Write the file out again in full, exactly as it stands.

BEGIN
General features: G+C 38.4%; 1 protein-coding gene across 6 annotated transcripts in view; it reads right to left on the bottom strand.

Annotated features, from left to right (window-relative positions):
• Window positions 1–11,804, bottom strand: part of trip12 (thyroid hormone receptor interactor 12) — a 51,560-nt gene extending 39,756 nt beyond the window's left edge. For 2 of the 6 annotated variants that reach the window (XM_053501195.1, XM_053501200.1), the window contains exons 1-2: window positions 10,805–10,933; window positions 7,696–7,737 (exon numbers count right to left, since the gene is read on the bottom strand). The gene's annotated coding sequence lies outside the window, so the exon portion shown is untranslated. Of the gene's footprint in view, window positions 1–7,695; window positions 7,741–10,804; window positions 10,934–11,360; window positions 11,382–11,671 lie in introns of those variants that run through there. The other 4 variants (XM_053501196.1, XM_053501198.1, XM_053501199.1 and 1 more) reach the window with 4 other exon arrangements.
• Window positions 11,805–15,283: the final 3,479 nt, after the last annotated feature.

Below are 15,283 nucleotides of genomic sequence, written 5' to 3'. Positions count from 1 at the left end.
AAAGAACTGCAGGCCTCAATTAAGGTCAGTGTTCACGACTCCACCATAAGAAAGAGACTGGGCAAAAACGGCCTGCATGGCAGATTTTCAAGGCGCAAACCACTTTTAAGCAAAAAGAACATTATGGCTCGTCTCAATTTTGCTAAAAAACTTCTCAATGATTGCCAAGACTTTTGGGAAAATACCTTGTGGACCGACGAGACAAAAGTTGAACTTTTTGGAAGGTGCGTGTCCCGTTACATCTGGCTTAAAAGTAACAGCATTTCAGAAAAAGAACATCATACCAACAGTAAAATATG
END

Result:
General features: G+C 38.4%; 1 protein-coding gene across 6 annotated transcripts in view; it reads right to left on the bottom strand.

Annotated features, from left to right (window-relative positions):
• Window positions 1–11,804, bottom strand: part of trip12 (thyroid hormone receptor interactor 12) — a 51,560-nt gene extending 39,756 nt beyond the window's left edge. For 2 of the 6 annotated variants that reach the window (XM_053501195.1, XM_053501200.1), the window contains exons 1-2: window positions 10,805–10,933; window positions 7,696–7,737 (exon numbers count right to left, since the gene is read on the bottom strand). The gene's annotated coding sequence lies outside the window, so the exon portion shown is untranslated. Of the gene's footprint in view, window positions 1–7,695; window positions 7,741–10,804; window positions 10,934–11,360; window positions 11,382–11,671 lie in introns of those variants that run through there. The other 4 variants (XM_053501196.1, XM_053501198.1, XM_053501199.1 and 1 more) reach the window with 4 other exon arrangements.
• Window positions 11,805–15,283: the final 3,479 nt, after the last annotated feature.

Below are 15,283 nucleotides of genomic sequence, written 5' to 3'. Positions count from 1 at the left end.
AAAGAACTGCAGGCCTCAATTAAGGTCAGTGTTCACGACTCCACCATAAGAAAGAGACTGGGCAAAAACGGCCTGCATGGCAGATTTTCAAGGCGCAAACCACTTTTAAGCAAAAAGAACATTATGGCTCGTCTCAATTTTGCTAAAAAACTTCTCAATGATTGCCAAGACTTTTGGGAAAATACCTTGTGGACCGACGAGACAAAAGTTGAACTTTTTGGAAGGTGCGTGTCCCGTTACATCTGGCTTAAAAGTAACAGCATTTCAGAAAAAGAACATCATACCAACAGTAAAATATG